The Kiwi Prime Minister, John Key, has made a flying visit to Morocco - the first New Zealand PM to do so in decades
|Executive Committee of the International Democrat Union|
The purpose of the trip to Marrakech was "to chair a meeting of the Executive Committee of the International Democrat Union", according to a New Zealand government statement issued on October 12.
New Zealand is seeking to improve economic ties with African countries. The New Zealand Department of Foreign Affairs and Trade describes the current relationships with African nations as "thin" and "based on Commonwealth and sporting ties, historical support for African independence, and a long history of humanitarian and development assistance. Although these ties will remain important, New Zealand is seeking to move beyond our current level of contact with Africa, to develop trade linkages and find fresh ways of connecting with African interests."
African countries offer opportunities for increased bilateral trade. Although New Zealand’s trade with most African nations remains modest, exports to the continent have increased steadily since 1998. The North African markets, in particular, have shown rapid growth and are now of significant value. The recent upheaval in the Maghreb countries has sparked a process of transition which will give rise to new challenges and opportunities for New Zealand. After many years of pessimism, a core of African economies – the “African Lions” - are starting to show signs of strength and sustainability - NZ Department of Foreign Affairs and TradeLinks are already being forged, as is shown by the trip to New Zealand earlier this year by a Moroccan delegation led by Amine Mounir Alaoui, head of the Mohammed VI Polytechnic University. The university was set up by Moroccan phosphate exporting company, Office Chérifien des Phosphates. During their visit the group visited Waikato, Auckland, Massey and Lincoln universities, as well as meeting with government agencies, Universities New Zealand and research partners in the new Lincoln Hub. Education New Zealand facilitated the visit.
|Outside Lincoln University L-R , Head of School of Agriculture (in back), , Head of Sales, Oceania, OCP, , Head of Delegation, , Executive VP Communication and Public Affairs, OCP (behind) and , Executive Vice President, Commercial, OCP.|
The main purpose of the visit was to explore the potential for cooperation in the agriculture and agri-tech area for the Mohammed VI Polytechnic University’s new School of Agriculture. They were impressed with the capability and applied/industry-based approach of the New Zealand universities, and were especially interested in research cooperation and the potential for student exchange, study abroad, PhD study and teacher training.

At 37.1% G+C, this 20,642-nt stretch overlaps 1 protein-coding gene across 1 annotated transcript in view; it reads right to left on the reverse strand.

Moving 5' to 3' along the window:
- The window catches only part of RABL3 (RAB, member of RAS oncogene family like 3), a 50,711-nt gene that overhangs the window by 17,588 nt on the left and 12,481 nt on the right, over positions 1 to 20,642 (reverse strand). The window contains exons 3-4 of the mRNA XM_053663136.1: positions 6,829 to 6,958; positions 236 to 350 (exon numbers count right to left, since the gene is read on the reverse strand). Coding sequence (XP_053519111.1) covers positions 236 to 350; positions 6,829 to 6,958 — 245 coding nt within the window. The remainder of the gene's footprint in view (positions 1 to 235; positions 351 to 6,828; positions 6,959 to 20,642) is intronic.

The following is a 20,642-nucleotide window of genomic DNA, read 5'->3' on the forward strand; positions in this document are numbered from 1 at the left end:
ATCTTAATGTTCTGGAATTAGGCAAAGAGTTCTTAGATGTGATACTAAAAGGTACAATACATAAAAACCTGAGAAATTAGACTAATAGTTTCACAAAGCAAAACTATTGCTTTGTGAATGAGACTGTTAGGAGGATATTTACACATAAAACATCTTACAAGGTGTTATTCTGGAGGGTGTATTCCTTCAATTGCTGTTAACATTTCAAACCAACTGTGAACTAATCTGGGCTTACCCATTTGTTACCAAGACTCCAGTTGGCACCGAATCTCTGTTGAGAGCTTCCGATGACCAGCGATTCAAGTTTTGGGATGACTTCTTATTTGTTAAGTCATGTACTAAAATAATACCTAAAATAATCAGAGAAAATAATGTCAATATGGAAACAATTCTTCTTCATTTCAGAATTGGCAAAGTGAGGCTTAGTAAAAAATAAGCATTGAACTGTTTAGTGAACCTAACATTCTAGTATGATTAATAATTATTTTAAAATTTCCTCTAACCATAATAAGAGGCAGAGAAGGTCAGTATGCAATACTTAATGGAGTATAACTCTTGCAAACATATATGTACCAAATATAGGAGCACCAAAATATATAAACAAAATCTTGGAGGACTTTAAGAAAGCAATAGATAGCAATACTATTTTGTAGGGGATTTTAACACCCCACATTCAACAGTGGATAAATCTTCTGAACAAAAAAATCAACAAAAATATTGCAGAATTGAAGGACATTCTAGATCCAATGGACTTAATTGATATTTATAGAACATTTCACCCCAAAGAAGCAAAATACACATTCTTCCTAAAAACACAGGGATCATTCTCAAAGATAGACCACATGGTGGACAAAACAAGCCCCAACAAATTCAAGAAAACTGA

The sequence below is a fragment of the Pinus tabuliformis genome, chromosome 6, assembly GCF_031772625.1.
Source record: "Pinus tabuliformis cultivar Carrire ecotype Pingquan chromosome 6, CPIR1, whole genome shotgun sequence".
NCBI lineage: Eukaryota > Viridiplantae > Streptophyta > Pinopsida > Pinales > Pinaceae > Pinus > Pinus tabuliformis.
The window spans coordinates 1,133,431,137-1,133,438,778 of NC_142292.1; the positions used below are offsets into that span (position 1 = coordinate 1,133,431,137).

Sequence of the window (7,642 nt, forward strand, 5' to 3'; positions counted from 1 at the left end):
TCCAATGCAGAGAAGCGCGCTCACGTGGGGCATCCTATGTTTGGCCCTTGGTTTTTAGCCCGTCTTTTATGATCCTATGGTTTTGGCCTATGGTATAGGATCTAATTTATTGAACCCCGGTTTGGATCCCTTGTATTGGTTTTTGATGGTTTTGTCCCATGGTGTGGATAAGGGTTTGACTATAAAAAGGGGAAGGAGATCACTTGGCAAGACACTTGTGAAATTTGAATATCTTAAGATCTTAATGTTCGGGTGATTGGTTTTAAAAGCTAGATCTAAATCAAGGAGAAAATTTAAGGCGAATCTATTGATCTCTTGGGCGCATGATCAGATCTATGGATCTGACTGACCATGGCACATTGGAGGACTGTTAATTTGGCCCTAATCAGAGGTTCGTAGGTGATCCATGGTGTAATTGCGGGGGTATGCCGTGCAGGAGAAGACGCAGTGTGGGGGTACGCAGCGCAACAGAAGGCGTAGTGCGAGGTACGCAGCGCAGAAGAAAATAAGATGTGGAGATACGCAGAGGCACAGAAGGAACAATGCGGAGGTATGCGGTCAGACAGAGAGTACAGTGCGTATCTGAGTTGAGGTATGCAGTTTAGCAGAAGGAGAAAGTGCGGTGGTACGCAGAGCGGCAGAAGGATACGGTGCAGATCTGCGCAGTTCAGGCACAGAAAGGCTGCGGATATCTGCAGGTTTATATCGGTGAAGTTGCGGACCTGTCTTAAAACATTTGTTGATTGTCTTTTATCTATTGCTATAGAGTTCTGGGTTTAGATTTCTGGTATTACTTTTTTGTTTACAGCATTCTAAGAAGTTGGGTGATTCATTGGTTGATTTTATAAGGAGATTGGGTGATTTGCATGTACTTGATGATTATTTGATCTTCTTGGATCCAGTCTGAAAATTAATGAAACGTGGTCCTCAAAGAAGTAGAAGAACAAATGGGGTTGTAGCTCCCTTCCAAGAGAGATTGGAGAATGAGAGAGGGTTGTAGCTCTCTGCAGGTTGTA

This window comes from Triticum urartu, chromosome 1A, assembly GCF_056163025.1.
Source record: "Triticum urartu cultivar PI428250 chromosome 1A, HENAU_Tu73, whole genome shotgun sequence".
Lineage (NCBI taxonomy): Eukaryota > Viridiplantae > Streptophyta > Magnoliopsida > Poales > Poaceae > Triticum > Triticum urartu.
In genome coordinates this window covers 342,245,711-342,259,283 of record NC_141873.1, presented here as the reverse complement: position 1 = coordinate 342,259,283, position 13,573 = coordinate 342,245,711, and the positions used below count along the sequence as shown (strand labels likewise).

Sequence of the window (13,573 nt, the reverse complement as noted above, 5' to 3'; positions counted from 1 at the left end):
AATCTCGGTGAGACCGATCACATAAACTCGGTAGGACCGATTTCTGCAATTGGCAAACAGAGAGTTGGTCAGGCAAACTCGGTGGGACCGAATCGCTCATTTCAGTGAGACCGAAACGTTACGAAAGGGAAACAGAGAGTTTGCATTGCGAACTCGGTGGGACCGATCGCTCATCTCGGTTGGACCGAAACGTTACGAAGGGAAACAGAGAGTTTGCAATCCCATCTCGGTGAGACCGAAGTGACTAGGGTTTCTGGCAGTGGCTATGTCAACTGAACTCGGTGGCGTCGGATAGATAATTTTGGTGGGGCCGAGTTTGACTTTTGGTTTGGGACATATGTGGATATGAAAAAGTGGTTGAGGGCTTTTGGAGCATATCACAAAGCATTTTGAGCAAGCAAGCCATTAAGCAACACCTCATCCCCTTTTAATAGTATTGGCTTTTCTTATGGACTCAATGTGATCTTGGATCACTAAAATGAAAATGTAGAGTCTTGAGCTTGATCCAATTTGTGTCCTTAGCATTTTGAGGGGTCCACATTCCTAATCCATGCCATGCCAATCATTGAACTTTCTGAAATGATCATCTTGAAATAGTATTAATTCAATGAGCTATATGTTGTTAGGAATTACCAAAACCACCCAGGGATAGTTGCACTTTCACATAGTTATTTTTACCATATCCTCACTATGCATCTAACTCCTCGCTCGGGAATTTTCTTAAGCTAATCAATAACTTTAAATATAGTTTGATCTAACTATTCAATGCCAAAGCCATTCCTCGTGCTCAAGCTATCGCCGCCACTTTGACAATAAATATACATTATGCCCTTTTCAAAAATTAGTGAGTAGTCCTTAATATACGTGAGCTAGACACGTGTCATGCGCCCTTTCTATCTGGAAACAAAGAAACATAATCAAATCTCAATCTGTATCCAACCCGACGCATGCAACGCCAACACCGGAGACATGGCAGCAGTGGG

While in New Zealand the delegation promoted Morocco as a secure gateway to Africa and a bridge to western countries.
Now that links have been made, the focus will be on identifying some key areas of research collaboration and gradual expansion of the education partnerships.
|John Key meets with Benkirane|
It appears John Key enjoyed his brief sojourn, describing it on his Facebook page, he noted: "Chaired the latest meeting of the International Democrat Union in the amazing setting of Marrakech." The International Democrat Union (IDU) is the global working association of more than 80 Conservative, Christian Democrat and like-minded political parties of the centre and centre right.
John Key also travelled to Rabat and met with the Moroccan PM Benkirane.
I had a great discussion with Morocco Prime Minister Abdelilah Benkirane in Rabat yesterday. John Key @johnkeypm on TwitterThe meeting was described as fruitful and resulted in John Key being invited to stay for lunch.
|The Prime Ministerial lunch in Rabat|
Other "high level meetings"include chatting with President of the European Council, Donald Tusk, and President of the European Commission, Jean-Claude Juncker in Brussels. “The EU is a key trade partner for New Zealand with two-way trade totalling more than $19.5 billion,” said John Keys.
Sadly, the New Zealand Prime Minister did not make it to Fez to meet with the Kiwi expats. However, we can report some good news for him. Our local supermarket now sells New Zealand butter in 5 kilo blocks.
Hard as it is to imagine, some New Zealanders think John Key's trip was not so much about diplomacy, but rather a crafty way of getting to see the final of the the Rugby World Cup.